When discussing the benefits of cryptocurrencies and blockchain, it is important not to overlook the importance of Tokenisation.
The way I use the term, Tokenisation is the process of representing some asset like land, money, shares, in terms of electronic units.
Tokenising an asset, in this context, is using a number of electronic identifiable units, say one million tokens, to represent portions of that asset.
Thus, if you tokenise a piece of land with one million tokens, then each token would represent on-millionth of the value of that piece of land. (Using this definition, a token would be a “security” but that is not really important to this blog post.)
Tokens/electronic units can be a real driver of value if you can trade them securely, across the internet, across the world, like you do cryptocurrencies.
One example of Tokenisation using cryptocurrencies, is built on top of the blockchain for Ethereum, one of the most popular cryptocurrencies.
The Ethereum blockchain uses Ether as its currency. But Ethereum also has a specification, expressed as the ERC20 standard, that allows people to define identifiable “flavours” of Ether that use that underlying currency to create quasi-cryptocurrencies.
These flavours of Ether fit our definition of “Tokens”. The amount issued of a particular token can be controlled and their ownership can be tracked and recorded on the blockchain.
Tokens can therefore be traded in three ways:
a) using regular currencies (“Off-Chain Transactions”). For example, I give you $100 by cheque or cash and you send one (1) token from your wallet to my wallet and the blockchain records the change of wallet address associated with the token.
b) using the ledger that is the underlying Ethereum blockchain. For example, through functions in the smart contract, two people buy and sell a token using the Ether cryptocurrency.
c) in another extreme variety of Off-Chain Transactions, I give you $100, you give me the private key to your wallet for me to do as as I please with the token. In this case there is no transaction on the blockchain. [Of course, this may be problematic for both parties unless it is a multi-sig wallet where you don’t know my private key.]
This opens up a myriad of possibilities for people to use these tokens – depending on a person’s level of comfort or desire to enter the world of cryptocurrencies.
If you are comfortable being invested in Ether you can choose to buy or sell tokens using Ether (option (b) .)
If you do not feel comfortable having exposure to the volatile currency that is Ether, you can choose to buy or sell tokens using Off-Chain Transactions limiting your Ether holding to the amount of Ether required to carry out the transfer (option (a)).
Going even further, if you are absolutely allergic to holding cryptocurrency/Ether beyond the tokens you are holding in your private wallet, you may simply give your private key away (option (c)).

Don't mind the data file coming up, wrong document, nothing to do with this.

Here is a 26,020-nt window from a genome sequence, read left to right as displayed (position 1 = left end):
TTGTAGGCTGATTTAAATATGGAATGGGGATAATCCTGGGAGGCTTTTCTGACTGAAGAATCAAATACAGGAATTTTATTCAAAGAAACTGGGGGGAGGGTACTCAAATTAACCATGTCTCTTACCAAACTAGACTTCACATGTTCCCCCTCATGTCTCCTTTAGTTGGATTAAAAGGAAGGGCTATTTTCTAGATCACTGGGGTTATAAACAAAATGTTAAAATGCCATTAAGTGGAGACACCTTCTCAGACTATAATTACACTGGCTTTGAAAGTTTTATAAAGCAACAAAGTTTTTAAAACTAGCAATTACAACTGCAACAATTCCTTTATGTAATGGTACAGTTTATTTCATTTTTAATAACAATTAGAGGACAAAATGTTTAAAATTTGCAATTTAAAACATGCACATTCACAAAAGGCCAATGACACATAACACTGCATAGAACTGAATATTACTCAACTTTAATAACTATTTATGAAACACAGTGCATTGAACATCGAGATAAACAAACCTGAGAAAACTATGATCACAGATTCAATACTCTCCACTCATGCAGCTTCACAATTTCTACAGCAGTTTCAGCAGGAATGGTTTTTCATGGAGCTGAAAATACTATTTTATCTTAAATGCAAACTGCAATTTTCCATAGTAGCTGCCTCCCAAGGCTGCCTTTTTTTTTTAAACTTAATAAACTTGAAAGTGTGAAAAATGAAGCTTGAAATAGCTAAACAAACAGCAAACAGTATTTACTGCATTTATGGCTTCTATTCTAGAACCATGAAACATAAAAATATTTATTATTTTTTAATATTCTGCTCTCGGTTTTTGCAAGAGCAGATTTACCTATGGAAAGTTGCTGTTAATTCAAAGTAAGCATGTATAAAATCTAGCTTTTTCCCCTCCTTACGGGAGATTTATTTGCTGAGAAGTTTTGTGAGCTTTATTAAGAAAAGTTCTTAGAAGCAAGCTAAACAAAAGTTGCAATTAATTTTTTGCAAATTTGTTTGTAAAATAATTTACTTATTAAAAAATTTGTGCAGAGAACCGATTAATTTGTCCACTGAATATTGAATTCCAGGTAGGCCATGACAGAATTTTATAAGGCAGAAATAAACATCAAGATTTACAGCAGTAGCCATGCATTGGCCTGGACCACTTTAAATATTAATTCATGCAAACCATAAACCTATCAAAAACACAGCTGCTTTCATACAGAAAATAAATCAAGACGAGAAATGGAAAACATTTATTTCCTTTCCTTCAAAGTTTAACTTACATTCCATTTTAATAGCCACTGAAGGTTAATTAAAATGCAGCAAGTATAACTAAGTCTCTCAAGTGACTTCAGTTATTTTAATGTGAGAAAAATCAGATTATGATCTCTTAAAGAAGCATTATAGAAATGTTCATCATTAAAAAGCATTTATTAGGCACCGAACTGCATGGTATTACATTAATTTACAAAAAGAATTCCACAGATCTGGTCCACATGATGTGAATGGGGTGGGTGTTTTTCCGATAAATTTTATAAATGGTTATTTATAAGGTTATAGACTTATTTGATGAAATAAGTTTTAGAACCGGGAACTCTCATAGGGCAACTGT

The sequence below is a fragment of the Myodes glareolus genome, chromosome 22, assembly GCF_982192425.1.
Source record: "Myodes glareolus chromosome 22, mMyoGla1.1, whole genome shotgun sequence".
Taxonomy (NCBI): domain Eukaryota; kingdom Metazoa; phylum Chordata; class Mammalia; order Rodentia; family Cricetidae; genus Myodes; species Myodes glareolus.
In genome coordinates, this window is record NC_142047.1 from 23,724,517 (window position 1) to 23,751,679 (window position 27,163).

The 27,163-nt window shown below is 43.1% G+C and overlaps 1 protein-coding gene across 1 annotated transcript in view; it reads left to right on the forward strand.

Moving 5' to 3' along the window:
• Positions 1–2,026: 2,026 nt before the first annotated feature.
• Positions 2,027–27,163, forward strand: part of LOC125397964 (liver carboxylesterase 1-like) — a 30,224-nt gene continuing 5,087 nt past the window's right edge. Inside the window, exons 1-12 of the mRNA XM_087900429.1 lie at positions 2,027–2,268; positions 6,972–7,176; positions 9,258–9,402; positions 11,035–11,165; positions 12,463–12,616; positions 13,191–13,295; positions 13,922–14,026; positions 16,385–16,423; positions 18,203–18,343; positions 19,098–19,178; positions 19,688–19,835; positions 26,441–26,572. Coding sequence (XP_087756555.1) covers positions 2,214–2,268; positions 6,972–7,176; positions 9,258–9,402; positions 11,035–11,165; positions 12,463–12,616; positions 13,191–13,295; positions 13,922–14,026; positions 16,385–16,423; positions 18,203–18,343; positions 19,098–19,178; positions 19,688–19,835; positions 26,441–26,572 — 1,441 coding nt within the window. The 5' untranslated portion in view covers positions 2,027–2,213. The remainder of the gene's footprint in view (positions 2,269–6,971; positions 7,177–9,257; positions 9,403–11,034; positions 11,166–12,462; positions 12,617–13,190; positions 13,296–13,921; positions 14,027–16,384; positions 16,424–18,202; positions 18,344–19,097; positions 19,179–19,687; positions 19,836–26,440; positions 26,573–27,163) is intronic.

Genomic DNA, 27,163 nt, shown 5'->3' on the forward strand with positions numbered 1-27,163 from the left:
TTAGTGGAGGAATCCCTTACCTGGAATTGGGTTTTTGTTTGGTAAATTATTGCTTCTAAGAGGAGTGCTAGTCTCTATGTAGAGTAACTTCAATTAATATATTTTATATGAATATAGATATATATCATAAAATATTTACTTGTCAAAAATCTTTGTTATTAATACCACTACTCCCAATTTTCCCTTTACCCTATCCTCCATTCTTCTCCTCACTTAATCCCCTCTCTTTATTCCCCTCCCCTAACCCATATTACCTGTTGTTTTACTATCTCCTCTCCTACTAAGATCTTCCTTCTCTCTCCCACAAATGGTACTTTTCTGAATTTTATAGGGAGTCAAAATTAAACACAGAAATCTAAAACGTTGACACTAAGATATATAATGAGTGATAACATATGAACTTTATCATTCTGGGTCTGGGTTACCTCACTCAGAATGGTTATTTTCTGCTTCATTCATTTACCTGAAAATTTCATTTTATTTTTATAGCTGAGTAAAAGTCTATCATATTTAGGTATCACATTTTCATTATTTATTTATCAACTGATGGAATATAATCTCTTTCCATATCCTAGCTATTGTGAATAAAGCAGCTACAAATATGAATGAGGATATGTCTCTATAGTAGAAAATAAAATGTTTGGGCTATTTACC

[This description doesn’t deal with issues of price discovery, i.e. what is the price of my token right now?, and escrow, how do I give with one hand while simultaneously taking payment with the other? That can be the subject of other articles.]
Well just the ability to transact for a token on a worldwide basis without being bound to use a particular currency, or a particular forum/marketplace, or even a computer (remember that a wallet can just be a paper wallet) is path-breaking.
Now, a token can be used to represent various kinds of items of value. Such an item of value can be anything that can be transferred lawfully by agreement between private parties.
[…The reason I say lawfully is that what you want to sell has to be sell-able in both the buyer and the seller’s country. For example, across the world, it is much more common and easy to sell a chair or computer rather than … a person.]
Representing such an item of value with a token suddenly makes it easy to sell to anyone anywhere in the world without needing the permission of your broker, your bank, and unless your government explicitly prohibits that kind of transfer to that kind of person, your government.
Suddenly your mind explodes with ideas:
yes, I could buy bananas from Vietnam but I’ve heard banana exports are really profitable and would love to invest cheaply there using tokens (bananacoin.com!);
yes, I could buy maple syrup from Canada, but I’ve heard the real estate market there (ahem, like GRB tokens) is a really safe bet, and so I want to invest there using tokens.
Cryptocurrency Tokenisation now allows you to invest in, benefit from, and buy and sell 1/100th of an asset across the world, from your sofa. You better watch out- your ability to balance your portfolio is about to get both harder and easier.
This blog post is the introductory one in a series of posts relating to Tokenisation of assets using blockchains like Ethereum. This one was meant to introduce what Tokenisation could be, how tokens can be traded worldwide and mention examples of what assets tokens could represent. In the next post, I will discuss in detail what types of assets I think are good for Tokenisation.